After a couple trips to the range with my new scope mounted to my Springfield M1a I decided that I absolutely need a cheek riser. Maybe a no brainer to most, but am relatively new to optics. After a lot of research and talking to more experienced friends I opted to make my own rather than buy one that required me to drill into my stock. Being that I'm left-handed, most of the strap on padded types aren't really an option.
I've seen it referenced in several other threads, but I opted for this method based largely on my buddy's suggestion. I figured he was qualified since he used this technique as a Squad Designated Marksman for the 10th Mtn in Afghanstan.
I found a video on Youtube at one point of someone actually doing this whole process, but have not found it since. So, I figured I'd send this out to anyone else who may be in a similar situation as myself.
Task: Install homemade cheek riser on Springfield M1a/M14 type rifle
Condition: Given old foam sleeping pad, 100 mph tape, measuring tape, box cutter, Cabela's camo self-adhesive tape, rifle and optic.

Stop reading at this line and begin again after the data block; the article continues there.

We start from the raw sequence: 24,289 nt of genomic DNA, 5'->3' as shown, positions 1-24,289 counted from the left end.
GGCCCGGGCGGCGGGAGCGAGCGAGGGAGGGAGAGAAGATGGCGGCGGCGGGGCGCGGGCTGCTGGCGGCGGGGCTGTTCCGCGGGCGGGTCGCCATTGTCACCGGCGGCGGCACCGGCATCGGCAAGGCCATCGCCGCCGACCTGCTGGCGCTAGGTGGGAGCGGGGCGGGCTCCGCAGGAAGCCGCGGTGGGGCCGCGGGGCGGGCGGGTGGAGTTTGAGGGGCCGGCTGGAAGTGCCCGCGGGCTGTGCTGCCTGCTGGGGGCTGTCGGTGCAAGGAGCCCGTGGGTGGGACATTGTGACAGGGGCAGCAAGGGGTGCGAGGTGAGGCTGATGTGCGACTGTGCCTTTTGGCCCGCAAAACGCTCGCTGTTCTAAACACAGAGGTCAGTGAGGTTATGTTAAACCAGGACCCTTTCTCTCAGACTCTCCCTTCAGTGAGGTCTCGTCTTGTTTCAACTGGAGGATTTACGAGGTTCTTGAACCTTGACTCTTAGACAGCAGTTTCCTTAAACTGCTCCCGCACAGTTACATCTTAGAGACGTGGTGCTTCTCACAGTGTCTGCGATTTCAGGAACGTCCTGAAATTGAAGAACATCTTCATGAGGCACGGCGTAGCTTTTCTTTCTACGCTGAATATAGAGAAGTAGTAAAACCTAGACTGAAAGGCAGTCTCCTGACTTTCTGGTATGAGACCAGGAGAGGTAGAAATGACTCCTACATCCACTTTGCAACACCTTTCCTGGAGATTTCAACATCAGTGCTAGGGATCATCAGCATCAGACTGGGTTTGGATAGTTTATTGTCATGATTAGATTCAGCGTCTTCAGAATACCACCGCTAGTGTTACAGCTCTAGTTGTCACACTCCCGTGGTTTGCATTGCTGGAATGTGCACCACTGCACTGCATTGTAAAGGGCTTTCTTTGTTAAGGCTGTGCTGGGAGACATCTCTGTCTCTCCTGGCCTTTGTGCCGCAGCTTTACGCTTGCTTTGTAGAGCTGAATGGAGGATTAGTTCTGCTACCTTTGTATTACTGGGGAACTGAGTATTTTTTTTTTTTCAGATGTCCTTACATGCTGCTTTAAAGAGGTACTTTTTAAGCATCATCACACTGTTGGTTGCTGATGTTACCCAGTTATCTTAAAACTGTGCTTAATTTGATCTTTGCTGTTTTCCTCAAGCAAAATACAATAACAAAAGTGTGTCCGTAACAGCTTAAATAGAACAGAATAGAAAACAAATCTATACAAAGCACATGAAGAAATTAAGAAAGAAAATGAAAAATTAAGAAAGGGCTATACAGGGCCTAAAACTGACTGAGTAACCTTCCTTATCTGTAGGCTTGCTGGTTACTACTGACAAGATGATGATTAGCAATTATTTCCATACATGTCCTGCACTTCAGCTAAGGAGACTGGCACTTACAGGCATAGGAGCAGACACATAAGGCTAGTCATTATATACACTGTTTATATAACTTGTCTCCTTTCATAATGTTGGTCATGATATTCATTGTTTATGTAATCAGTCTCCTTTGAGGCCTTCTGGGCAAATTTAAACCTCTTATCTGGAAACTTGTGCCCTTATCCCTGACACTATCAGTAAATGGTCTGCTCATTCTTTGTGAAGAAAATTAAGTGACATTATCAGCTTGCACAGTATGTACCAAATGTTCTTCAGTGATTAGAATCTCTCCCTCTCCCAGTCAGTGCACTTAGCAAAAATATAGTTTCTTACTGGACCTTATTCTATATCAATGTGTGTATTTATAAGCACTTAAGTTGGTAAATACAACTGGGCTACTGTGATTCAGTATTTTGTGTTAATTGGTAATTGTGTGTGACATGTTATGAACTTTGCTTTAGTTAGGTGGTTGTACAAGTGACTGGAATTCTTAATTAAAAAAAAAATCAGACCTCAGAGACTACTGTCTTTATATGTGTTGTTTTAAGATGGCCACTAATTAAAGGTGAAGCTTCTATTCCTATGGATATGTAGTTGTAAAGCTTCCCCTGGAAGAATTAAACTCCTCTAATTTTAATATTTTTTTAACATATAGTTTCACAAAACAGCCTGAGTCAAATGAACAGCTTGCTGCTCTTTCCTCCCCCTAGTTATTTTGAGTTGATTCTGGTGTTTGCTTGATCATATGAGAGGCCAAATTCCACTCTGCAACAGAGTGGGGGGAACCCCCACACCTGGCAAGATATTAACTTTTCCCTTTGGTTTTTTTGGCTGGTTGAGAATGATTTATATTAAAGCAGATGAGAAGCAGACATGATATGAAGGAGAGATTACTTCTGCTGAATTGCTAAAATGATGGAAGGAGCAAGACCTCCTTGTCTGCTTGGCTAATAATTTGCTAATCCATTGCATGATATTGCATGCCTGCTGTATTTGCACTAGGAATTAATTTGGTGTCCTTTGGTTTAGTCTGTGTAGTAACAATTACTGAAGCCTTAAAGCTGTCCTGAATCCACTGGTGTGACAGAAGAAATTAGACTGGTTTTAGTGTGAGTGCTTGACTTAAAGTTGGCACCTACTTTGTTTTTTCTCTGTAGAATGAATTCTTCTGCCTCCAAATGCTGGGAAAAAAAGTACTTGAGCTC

Standard: Successfully instal cheek riser to the appropriate hight in order to accomodate use of optics with M1a rifle
1) Always ensure your rifle is unloaded and cleared (required disclaimer).
2) Brace your rifle in an upright position using a vice, bipod or other stabilizing device.
3) Cutting from the bottom of the pad (so as to still be able to use the pad) cut several 1.25 inch wide stips to desired length (approximately 5 inches for me).
4) Assume various firing positions and identify the appropriate location for your cheekwield.
5) Using 100mph tape secure one strip of foam to the comb of the stock at the predetermined location.
6) verify hight and position of foam strip.
7) repeat steps 5 and 6 until desired eye relief is achieved with the optic. (approximately 1.5 inches high with my current rings)
8) Wrap completed riser with self-adhesive tape to cover the unsightly use of duct tape on your rifle and to further stabilize.
9) Optional: Also wrap several layers around the pistol grip to provide better grip and finger placement on the trigger.
I haven't taken it to the range yet, but it seems like a very stable platform. And, even though it looks kind of silly and I'm not a big fan of the camo color, I am happy about the finished product.
Hope this helps. Here are some pictures of my finished product. Should have moved the tools out of the backround, but I never claimed to be a photographer.